Student Loans May Be Driving the Tuition Explosion

Inflation is Too Cool for School
The costs of college tuition and fees have outpaced inflation for decades.

The surging cost of U.S. college tuition has an unlikely culprit: the generosity of the government’s student-aid program, a report by the Federal Reserve Bank of New York said.

Increases in federal loans, meant to help students cope with rising costs, are quickly eaten up by schools in higher prices, wrote David O. Lucca, Karen Shen and Taylor Nadauld.

Private colleges raise their tuition 65 cents for every dollar increase in federal subsidized loans and 55 cents for Pell grants given to low-income students, according to the report. College tuition has outstripped U.S. inflation for decades.

“The subsidized loan effect on tuition is most pronounced for expensive, private institutions that are somewhat, but not among the most, selective,” they wrote in a paper released this month.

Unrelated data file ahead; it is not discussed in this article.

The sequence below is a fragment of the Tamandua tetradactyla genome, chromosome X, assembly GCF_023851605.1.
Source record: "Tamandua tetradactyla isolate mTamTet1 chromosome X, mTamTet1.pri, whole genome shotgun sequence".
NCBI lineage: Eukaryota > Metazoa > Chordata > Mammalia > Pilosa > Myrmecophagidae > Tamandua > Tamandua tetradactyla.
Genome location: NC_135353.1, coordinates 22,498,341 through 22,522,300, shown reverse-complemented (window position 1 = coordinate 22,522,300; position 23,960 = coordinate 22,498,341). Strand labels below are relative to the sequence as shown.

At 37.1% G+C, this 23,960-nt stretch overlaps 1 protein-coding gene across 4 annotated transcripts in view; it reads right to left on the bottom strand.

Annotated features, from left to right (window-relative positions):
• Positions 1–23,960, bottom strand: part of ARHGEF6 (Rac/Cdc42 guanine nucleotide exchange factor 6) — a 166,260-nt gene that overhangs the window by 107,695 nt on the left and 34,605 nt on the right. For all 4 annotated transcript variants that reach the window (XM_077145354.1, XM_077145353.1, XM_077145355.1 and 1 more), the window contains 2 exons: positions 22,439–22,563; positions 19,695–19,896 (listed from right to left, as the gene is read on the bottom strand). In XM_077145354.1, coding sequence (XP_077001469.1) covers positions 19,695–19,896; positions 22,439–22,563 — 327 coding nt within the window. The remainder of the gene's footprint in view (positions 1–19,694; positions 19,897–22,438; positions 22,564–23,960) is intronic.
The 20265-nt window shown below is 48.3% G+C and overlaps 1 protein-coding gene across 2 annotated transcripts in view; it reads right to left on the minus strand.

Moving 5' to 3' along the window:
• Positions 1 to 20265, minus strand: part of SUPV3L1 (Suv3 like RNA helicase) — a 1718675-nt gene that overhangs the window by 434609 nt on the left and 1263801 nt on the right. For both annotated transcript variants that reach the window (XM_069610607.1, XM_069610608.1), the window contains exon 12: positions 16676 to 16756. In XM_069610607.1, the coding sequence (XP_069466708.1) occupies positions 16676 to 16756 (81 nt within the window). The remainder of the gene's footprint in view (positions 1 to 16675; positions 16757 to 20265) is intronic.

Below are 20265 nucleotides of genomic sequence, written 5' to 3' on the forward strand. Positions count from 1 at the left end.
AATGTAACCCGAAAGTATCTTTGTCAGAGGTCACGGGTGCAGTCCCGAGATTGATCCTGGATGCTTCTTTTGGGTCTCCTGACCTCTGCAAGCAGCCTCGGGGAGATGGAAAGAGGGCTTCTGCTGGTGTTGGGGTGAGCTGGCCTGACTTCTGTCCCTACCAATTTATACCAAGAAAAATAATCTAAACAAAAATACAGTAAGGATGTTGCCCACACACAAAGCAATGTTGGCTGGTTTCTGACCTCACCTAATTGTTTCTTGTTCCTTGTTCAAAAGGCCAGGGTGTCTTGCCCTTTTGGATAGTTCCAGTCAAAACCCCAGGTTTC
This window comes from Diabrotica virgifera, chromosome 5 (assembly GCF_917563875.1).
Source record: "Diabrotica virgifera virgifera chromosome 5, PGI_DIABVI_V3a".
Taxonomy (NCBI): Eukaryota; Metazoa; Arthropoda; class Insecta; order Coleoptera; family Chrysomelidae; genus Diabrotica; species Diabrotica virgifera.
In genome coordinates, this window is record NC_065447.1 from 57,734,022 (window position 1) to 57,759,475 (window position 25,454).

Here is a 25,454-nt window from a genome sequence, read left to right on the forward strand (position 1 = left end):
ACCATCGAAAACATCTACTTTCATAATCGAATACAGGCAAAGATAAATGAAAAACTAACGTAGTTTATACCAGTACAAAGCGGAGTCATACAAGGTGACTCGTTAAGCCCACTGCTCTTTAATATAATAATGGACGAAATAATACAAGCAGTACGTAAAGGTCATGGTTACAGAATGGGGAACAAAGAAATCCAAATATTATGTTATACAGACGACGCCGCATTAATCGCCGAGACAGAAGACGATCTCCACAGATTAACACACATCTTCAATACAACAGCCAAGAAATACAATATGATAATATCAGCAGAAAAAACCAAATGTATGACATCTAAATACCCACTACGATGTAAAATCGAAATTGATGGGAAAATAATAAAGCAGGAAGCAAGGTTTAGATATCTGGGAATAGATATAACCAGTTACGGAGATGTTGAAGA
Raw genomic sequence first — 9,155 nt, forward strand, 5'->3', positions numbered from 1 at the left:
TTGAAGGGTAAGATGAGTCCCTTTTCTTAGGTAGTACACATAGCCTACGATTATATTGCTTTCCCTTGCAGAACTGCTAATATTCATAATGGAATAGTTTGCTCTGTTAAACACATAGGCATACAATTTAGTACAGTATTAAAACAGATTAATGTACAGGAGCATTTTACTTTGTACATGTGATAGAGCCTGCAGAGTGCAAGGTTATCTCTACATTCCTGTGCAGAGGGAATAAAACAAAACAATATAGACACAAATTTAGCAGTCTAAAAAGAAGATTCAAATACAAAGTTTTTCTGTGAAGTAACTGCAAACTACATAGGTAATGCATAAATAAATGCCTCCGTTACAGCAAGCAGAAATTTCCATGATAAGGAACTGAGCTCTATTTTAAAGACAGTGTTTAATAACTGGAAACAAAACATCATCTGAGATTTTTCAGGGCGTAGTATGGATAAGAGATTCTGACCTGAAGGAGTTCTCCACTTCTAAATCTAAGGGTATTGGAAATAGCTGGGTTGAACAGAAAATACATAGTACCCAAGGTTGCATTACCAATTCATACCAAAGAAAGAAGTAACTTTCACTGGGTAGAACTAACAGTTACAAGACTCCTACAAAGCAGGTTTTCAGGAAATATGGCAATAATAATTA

The premise, raised in 1987 by former Education Secretary William Bennett, is more pronounced today as the sticker price of college has increased to $65,000 annually at some private schools. About two-thirds of undergraduates take out loans to fund their education. Outstanding student debt is now more than $1.36 trillion, according to the Federal Reserve Bank. Government loans account for the bulk, almost $1.2 trillion.

The government has made significant changes to the loan program since it began in 1965, such as giving parents access to federal loans and increasing annual borrowing limits for undergraduates.

Students took out $120 billion in education loans in 2012, up from $53 billion in 2001, with 90 percent of the borrowings backed by the government, according to the paper.

Tuition rose 46 percent in the period on average, “resembling the twin house price and mortgage balance booms,” Lucca and Shen of the Federal Reserve and Nadauld of Brigham Young University, said in the report.

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